For the air of anticipation as folks come home for the holiday. You can almost hear the sweetest two words in the language in the rustle of every crowd at an airport or bus station or railroad depot: Welcome home!

LET US give thanks for the bustle before the guests arrive, the hubbub of greetings when they do, the same stories improved on every year, and the arguments over exactly when something in family history happened and why.

For the peace that descends at the end of the day when the guests depart and all the rituals--from grace before dinner to the plans for coming Christmas trips--have been fully observed.

For friends who make life sweet in the good times, bearable in the bad, and who, because they stick by us when we don't deserve it, teach us true grace.

For the presence of the past around the table--in the faces of the old, in family stories, in familiar recipes, in the voices of those who taught us the lay of the land, and in the almost unbearable sweetness of memories of Thanksgivings past.

For the labor that goes into Thanksgiving and produces such delectable results. Let us give thanks for the groaning board: for turkey and dressing, for cranberry sauce and yams, and for pies--pumpkin and mincemeat and Karo nut and sweet potato. Yes, we'll save room. We always save room.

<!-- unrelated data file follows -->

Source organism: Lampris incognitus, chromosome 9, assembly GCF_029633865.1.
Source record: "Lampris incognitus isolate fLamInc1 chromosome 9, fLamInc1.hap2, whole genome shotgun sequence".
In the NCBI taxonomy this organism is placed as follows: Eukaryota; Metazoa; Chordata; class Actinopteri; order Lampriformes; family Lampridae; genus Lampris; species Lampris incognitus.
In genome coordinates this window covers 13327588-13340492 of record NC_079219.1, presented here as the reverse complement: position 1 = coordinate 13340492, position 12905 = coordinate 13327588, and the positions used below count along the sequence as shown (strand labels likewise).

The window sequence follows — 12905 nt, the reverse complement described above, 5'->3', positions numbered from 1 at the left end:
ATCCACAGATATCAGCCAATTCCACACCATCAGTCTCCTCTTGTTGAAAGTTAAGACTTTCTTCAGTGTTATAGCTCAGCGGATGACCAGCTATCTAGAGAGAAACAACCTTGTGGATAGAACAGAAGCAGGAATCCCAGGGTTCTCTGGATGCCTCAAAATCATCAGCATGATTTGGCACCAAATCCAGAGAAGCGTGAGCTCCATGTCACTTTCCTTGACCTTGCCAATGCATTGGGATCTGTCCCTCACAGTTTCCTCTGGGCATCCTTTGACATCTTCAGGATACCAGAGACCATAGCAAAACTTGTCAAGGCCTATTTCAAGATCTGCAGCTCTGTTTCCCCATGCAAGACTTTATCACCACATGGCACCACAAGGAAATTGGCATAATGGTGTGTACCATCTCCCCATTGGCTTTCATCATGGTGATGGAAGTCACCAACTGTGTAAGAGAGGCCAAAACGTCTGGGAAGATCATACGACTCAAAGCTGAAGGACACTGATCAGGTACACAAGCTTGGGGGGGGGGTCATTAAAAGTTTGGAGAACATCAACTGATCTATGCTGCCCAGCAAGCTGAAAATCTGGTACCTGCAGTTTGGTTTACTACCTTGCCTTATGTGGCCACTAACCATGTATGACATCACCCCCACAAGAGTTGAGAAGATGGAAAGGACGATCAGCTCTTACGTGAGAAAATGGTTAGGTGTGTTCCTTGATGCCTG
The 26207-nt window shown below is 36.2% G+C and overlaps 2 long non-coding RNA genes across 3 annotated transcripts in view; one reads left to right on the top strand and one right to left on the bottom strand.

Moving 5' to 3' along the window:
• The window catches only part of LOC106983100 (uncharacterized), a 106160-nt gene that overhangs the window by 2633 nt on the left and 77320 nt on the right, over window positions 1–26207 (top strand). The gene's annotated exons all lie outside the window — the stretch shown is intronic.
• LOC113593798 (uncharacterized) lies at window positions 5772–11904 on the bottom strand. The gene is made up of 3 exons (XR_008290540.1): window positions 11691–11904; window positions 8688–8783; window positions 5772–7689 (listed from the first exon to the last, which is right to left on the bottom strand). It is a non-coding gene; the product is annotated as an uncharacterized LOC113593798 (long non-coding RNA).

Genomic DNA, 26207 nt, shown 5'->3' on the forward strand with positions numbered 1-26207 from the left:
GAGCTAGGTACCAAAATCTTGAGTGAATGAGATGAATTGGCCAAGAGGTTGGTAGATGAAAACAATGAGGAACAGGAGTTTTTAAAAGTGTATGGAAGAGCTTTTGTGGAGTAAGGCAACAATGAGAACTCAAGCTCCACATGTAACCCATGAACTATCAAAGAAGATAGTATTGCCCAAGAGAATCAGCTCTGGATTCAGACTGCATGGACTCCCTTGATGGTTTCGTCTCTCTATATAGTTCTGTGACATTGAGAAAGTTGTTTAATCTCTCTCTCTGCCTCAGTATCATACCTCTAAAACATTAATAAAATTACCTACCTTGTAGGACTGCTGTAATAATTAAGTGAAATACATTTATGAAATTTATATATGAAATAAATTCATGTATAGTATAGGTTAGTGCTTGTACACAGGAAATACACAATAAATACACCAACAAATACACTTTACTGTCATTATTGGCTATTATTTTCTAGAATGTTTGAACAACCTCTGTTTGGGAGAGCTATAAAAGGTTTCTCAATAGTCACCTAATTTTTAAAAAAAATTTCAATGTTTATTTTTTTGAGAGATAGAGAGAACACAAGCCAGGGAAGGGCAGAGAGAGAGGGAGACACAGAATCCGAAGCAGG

Let us give thanks for leaving and for arriving. For the look of two-lane highways twisting through the Ozark hills in the early morning. And for the long ribbons of blacktop stretching forever through the flat, rich, green Delta where you can see the immensity of the sky--if only you remember to look up.

The names of people and places. For girls with two names (Bailey Lynn, Bobbie Sue). For nicknames for the boys (Bubba, Bo). For the names of Arkansas towns. Smackover and Hope. Pine Bluff and Flippin and Delight. Little Rock and Big Rock Township, Natural Steps and Toad Suck and Pickles Gap Village. Don't forget Calico Rock and Snowball and Standard Umpstead. Let us give thanks for Friendship, Amity and Romance; for Sweet Home, Welcome, and Needmore; for Evening Shade and Morning Star. Arkansas even has a Ralph, Waldo, and Emerson.

And finally, we're thankful for you, our readers, for whom we write and report, and for the Providence that has preserved us, sustained us, and has let us all reach this day together. A good appetite to you!

Editorial on 11/28/2019

Print Headline: Thanksgiving 2019